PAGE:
Newswise — MAYWOOD, Ill. – People who are injured while binge drinking are much slower to heal from wounds suffered in car accidents, shootings, fires, etc.
Now a new study is providing insights into why alcohol has such a negative effect on wound healing. Loyola University Chicago Stritch School of Medicine researchers report that binge alcohol exposure significantly reduced levels of key components of the immune system involved in healing.
The study by senior author Katherine A. Radek, PhD, and colleagues from Loyola’s Alcohol Research Program and the Infectious Disease and Immunology Research Institute is published online ahead of print in the journal Alcoholism: Clinical and Experimental Research.
In the United States, alcohol dependence and/or abuse affects 20 percent to 40 percent of hospitalized patients. Alcohol increases the risk of infections in the hospital, including surgical site infections. Patients with surgical-site infections are hospitalized for twice as long, have a higher rate of re-admission and are twice as likely to die as patients who did not binge drink.
The study showed, for the first time, that binge alcohol exposure reduces the amount of white blood cells called macrophages that chew up bacteria and debris. This defect, in part, makes the wound more likely to be infected by bacteria, such as Staphylococcus aureus.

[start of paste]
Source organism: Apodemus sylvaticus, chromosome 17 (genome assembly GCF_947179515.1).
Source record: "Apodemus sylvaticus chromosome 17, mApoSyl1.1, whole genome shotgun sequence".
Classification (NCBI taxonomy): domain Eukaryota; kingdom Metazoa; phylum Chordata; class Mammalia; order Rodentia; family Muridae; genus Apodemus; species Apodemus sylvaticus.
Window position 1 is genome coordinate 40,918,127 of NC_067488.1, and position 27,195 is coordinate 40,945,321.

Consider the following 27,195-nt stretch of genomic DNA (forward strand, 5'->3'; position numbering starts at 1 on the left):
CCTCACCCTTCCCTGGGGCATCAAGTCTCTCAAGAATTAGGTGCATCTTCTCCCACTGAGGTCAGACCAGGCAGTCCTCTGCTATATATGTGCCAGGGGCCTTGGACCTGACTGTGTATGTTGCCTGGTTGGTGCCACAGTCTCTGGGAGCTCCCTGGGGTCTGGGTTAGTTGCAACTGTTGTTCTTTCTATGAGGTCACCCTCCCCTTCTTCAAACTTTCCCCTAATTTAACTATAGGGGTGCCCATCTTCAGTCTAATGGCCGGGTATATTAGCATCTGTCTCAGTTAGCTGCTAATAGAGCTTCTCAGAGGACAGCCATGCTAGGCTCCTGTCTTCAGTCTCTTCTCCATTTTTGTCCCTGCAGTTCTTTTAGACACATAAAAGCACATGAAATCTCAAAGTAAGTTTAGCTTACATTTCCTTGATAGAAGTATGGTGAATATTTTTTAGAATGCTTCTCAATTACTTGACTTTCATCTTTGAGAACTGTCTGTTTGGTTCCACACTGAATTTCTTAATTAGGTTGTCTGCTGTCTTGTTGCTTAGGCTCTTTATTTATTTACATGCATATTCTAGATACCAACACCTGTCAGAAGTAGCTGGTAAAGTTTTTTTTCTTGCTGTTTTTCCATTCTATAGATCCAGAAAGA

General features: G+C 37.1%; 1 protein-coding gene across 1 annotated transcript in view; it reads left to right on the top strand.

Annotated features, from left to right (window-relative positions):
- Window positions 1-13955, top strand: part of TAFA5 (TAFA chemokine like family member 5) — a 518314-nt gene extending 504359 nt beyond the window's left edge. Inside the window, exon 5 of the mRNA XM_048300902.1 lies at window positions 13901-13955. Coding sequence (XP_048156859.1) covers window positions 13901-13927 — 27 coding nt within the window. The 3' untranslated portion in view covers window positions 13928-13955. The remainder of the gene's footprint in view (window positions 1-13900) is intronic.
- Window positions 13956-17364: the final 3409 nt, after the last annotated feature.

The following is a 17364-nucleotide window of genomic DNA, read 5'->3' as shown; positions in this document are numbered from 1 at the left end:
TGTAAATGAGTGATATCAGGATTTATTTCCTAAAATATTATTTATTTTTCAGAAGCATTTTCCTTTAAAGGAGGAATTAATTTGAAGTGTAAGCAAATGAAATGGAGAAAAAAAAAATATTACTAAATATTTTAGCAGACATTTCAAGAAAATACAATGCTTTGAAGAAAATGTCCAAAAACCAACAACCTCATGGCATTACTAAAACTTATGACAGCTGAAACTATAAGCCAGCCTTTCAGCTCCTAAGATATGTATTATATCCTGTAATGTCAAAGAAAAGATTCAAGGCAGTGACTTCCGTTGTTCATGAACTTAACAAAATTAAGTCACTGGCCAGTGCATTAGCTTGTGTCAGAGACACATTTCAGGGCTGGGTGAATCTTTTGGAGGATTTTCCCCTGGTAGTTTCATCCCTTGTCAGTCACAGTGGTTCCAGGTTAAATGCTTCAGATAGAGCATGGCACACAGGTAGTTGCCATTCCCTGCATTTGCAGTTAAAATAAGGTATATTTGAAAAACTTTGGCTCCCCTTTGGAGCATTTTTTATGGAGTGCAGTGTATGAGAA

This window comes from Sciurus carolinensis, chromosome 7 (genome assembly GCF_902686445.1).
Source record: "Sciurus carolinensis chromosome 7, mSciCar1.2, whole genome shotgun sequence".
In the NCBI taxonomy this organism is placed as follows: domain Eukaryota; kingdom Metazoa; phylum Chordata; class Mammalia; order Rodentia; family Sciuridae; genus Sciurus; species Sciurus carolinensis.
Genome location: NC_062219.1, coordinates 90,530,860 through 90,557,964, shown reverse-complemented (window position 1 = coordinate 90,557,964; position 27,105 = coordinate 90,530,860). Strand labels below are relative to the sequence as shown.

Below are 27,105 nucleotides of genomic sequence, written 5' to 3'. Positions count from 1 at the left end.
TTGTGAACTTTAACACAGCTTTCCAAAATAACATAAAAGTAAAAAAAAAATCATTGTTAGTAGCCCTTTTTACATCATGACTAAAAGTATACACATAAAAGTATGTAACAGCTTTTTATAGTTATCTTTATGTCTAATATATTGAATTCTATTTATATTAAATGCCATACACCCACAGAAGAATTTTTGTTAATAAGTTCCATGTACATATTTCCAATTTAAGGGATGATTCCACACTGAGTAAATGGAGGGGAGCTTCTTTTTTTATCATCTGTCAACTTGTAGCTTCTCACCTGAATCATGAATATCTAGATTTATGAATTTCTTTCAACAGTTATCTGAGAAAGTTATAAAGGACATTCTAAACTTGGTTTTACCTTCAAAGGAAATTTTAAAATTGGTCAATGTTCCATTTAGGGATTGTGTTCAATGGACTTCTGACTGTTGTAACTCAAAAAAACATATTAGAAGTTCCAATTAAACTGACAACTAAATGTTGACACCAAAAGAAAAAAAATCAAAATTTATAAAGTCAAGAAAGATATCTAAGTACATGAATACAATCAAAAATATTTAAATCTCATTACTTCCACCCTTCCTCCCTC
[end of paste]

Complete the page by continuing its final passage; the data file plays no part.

The study also found that binge alcohol exposure impaired the production of a protein that recruits macrophages to the wound site. (This protein is called macrophage inflammatory protein-1 alpha, or MIP-1α.) Binge alcohol also reduced levels of another key component of the immune system known as CRAMP (cathelicidin-related antimicrobial peptide). CRAMP is a type of small protein present in the outermost layer of the skin, the epidermis. These small proteins, called antimicrobial peptides, kill bacteria and recruit macrophages and other immune system cells to the wound site.
“Together these effects likely contribute to delayed wound closure and enhanced infection severity observed in intoxicated patients,” researchers concluded.
The study involved an in vivo model and a typical pattern of binge drinking: three days of alcohol exposure, followed by four days without alcohol, followed by three more days of binge alcohol exposure. The binge alcohol exposures were equivalent to roughly twice the legal limit for driving.
The study was supported by grants from the National Institute on Alcohol Abuse and Alcoholism and the Marian and Ralph C. Falk Medical Research Trust.
The work was conducted in the Burn and Shock Trauma Research Institute by Brenda J. Curtis (a post-doctoral fellow), Sara Hlavin (MS student) and Aleah L. Brubaker (MD/PhD student) along with Elizabeth J. Kovacs, PhD.